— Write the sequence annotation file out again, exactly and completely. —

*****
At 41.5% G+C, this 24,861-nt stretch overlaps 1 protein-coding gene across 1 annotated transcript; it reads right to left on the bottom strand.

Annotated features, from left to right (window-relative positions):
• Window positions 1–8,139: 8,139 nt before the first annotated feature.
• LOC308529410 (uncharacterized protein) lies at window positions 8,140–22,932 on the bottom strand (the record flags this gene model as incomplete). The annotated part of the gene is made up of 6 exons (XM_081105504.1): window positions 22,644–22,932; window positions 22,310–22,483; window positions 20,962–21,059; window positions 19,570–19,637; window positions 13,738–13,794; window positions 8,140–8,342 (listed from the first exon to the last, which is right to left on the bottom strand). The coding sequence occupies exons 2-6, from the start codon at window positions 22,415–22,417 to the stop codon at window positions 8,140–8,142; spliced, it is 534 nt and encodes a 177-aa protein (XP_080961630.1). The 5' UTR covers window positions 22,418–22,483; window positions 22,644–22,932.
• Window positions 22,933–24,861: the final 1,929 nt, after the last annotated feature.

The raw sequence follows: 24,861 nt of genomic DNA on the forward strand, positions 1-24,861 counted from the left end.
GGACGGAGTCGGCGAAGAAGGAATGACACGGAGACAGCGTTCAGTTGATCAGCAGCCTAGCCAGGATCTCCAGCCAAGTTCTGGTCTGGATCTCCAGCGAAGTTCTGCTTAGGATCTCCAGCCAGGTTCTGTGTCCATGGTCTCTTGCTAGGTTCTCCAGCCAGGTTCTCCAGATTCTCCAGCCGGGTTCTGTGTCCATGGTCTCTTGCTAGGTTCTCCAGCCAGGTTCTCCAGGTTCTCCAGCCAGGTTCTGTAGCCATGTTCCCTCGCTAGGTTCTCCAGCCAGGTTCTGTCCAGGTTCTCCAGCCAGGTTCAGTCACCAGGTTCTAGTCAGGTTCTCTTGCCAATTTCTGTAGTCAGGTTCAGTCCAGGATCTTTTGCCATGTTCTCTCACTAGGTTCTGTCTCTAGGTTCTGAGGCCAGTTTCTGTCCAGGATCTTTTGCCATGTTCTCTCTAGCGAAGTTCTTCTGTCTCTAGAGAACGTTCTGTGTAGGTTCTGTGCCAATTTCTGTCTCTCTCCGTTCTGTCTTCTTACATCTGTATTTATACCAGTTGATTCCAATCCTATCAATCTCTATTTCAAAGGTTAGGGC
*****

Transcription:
At 41.5% G+C, this 24,861-nt stretch overlaps 1 protein-coding gene across 1 annotated transcript; it reads right to left on the bottom strand.

Annotated features, from left to right (window-relative positions):
• Window positions 1–8,139: 8,139 nt before the first annotated feature.
• LOC308529410 (uncharacterized protein) lies at window positions 8,140–22,932 on the bottom strand (the record flags this gene model as incomplete). The annotated part of the gene is made up of 6 exons (XM_081105504.1): window positions 22,644–22,932; window positions 22,310–22,483; window positions 20,962–21,059; window positions 19,570–19,637; window positions 13,738–13,794; window positions 8,140–8,342 (listed from the first exon to the last, which is right to left on the bottom strand). The coding sequence occupies exons 2-6, from the start codon at window positions 22,415–22,417 to the stop codon at window positions 8,140–8,142; spliced, it is 534 nt and encodes a 177-aa protein (XP_080961630.1). The 5' UTR covers window positions 22,418–22,483; window positions 22,644–22,932.
• Window positions 22,933–24,861: the final 1,929 nt, after the last annotated feature.

The raw sequence follows: 24,861 nt of genomic DNA on the forward strand, positions 1-24,861 counted from the left end.
GGACGGAGTCGGCGAAGAAGGAATGACACGGAGACAGCGTTCAGTTGATCAGCAGCCTAGCCAGGATCTCCAGCCAAGTTCTGGTCTGGATCTCCAGCGAAGTTCTGCTTAGGATCTCCAGCCAGGTTCTGTGTCCATGGTCTCTTGCTAGGTTCTCCAGCCAGGTTCTCCAGATTCTCCAGCCGGGTTCTGTGTCCATGGTCTCTTGCTAGGTTCTCCAGCCAGGTTCTCCAGGTTCTCCAGCCAGGTTCTGTAGCCATGTTCCCTCGCTAGGTTCTCCAGCCAGGTTCTGTCCAGGTTCTCCAGCCAGGTTCAGTCACCAGGTTCTAGTCAGGTTCTCTTGCCAATTTCTGTAGTCAGGTTCAGTCCAGGATCTTTTGCCATGTTCTCTCACTAGGTTCTGTCTCTAGGTTCTGAGGCCAGTTTCTGTCCAGGATCTTTTGCCATGTTCTCTCTAGCGAAGTTCTTCTGTCTCTAGAGAACGTTCTGTGTAGGTTCTGTGCCAATTTCTGTCTCTCTCCGTTCTGTCTTCTTACATCTGTATTTATACCAGTTGATTCCAATCCTATCAATCTCTATTTCAAAGGTTAGGGC